The Hourglass Sanatorium (1973)

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The Hourglass Sanatorium (1973)

Directed by: Wojciech Has

Starring: Jan Nowicki, Tadeusz Kondrat, Irena Orska, Halina Kowalska

Rated: NR (Suggested R for Some Nudity and Sexual Situations, and Foreboding Images and Themes)

Running Time: 2 h 4 m

TMM Score: 5 stars out of 5

STRENGTHS: Production Design, Writing, Directing, Acting, Editing, Ingenuity

WEAKNESSES: May Be Difficult to Follow First Time Through

Summary

A man named Jozef visits a sanatorium where his father is staying, only to find that within its walls, time doesn’t behave the way it should. 

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My Thoughts

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I’ve watched this film twice within the year now, and the first time, I’ll admit, I was a little too overwhelmed to write a review for this movie. It left me both confused and completely enchanted, and I knew immediately that I wanted to watch the movie again, now knowing how the film would progress. Indeed, this is a movie that I feel like needs either two viewings or a bit of prior knowledge to fully appreciate. It’s absolutely one of a kind when it comes to production design, story structure, even atmosphere and acting. This movie is a rabbit hole down which the viewer falls, and the first time through, it’s difficult to take in everything, because there is so much going on. When I sat down to watch this for a second time (this time showing it to fellow TMM writer, Michael, and our buddy Chad) I knew what to look for, I knew the general storyline, and I felt myself not only enjoying the film as a story a lot more, but I also found myself appreciating the cinematic tricks and imagery more too. This is not an easy film to watch- it requires thinking, patience, and a lot of imagination, but if you’re a cinephile who likes movies in the same vein as Jodorowsky or have an interest in production design, this is a film you wont want to miss.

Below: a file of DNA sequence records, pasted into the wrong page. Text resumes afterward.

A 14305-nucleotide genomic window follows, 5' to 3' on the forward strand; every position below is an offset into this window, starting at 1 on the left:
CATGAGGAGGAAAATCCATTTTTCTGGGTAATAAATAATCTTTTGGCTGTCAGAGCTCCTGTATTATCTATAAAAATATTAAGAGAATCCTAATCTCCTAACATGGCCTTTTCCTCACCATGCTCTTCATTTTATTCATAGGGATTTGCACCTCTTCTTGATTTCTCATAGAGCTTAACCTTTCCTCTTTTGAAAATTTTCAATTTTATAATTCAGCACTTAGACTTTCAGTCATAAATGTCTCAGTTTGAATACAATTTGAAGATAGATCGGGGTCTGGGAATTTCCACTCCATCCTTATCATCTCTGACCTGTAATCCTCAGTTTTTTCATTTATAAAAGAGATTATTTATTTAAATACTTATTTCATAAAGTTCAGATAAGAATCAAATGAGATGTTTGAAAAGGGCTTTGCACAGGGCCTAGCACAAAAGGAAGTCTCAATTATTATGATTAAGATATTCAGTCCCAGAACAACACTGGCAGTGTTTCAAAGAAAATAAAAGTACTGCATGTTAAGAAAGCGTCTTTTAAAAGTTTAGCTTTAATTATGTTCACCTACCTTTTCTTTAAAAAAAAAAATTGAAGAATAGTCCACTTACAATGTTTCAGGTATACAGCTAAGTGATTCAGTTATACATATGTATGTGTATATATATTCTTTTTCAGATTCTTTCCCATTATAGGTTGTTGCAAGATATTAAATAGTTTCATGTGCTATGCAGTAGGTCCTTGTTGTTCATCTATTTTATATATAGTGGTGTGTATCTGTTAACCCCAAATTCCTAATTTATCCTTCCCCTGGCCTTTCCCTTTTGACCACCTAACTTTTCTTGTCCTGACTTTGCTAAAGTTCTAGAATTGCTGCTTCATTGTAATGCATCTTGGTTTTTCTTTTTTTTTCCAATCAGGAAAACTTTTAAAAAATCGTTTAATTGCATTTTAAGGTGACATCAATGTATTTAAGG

"How do I get out of here?" "Try going under the bed again."

The film starts on a train where all of the occupants are either asleep or nigh comatose. We meet our protagonist, Jozef (Jan Nowicki, Before Twilight) as he talks to a strange, blind conductor wearing a number of watches and clocks. When Jozef asks how he will get to his destination, a Sanatorium, the conductor responds that he won’t get lost, he’ll find his way. Jozef gets off the train and follows a path until he comes to a huge, decrepit house; he enters to find the wallpaper peeling, dry leaves scattered across the floors, veils of gossamer hanging from the ceiling, windows broken and vines climbing up the walls. The house is almost entirely empty, save a nurse who tells him to wait for the doctor.  When Jozef finally does meet the doctor, the doctor informs him that his father both is and isn’t alive. He explains that time doesn’t work the same way that it does in other places; it bubbles up and flourishes into pseudo realities that have elements of real life, but are often exaggerated by how things were then perceived. Jozef then goes about the Sanatorium in search of his father, all the while, living through his old memories that are now overinflated and over exaggerated with all sorts of strange and unique images and characters.